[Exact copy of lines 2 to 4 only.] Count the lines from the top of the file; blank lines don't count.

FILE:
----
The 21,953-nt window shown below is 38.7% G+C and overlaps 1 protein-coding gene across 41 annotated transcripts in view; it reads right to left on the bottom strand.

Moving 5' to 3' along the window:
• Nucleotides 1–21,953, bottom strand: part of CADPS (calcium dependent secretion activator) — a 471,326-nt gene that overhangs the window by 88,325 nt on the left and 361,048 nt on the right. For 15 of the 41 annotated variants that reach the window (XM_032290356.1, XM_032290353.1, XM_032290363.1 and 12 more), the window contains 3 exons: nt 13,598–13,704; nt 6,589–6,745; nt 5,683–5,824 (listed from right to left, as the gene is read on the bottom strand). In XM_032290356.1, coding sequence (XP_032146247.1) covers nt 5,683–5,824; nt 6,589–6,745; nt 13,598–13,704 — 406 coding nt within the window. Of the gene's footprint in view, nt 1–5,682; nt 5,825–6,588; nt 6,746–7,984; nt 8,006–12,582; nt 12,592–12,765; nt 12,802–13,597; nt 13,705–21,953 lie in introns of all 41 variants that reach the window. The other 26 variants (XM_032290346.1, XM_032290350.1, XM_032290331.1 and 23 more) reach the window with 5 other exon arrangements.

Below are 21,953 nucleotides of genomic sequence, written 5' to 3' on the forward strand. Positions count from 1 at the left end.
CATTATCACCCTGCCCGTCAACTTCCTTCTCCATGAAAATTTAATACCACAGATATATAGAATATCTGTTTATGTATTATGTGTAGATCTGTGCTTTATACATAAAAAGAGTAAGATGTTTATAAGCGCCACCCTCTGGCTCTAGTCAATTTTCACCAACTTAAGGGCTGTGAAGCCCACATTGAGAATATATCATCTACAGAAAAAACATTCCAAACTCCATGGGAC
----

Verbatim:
Moving 5' to 3' along the window:
• Nucleotides 1–21,953, bottom strand: part of CADPS (calcium dependent secretion activator) — a 471,326-nt gene that overhangs the window by 88,325 nt on the left and 361,048 nt on the right. For 15 of the 41 annotated variants that reach the window (XM_032290356.1, XM_032290353.1, XM_032290363.1 and 12 more), the window contains 3 exons: nt 13,598–13,704; nt 6,589–6,745; nt 5,683–5,824 (listed from right to left, as the gene is read on the bottom strand). In XM_032290356.1, coding sequence (XP_032146247.1) covers nt 5,683–5,824; nt 6,589–6,745; nt 13,598–13,704 — 406 coding nt within the window. Of the gene's footprint in view, nt 1–5,682; nt 5,825–6,588; nt 6,746–7,984; nt 8,006–12,582; nt 12,592–12,765; nt 12,802–13,597; nt 13,705–21,953 lie in introns of all 41 variants that reach the window. The other 26 variants (XM_032290346.1, XM_032290350.1, XM_032290331.1 and 23 more) reach the window with 5 other exon arrangements.

Below are 21,953 nucleotides of genomic sequence, written 5' to 3' on the forward strand. Positions count from 1 at the left end.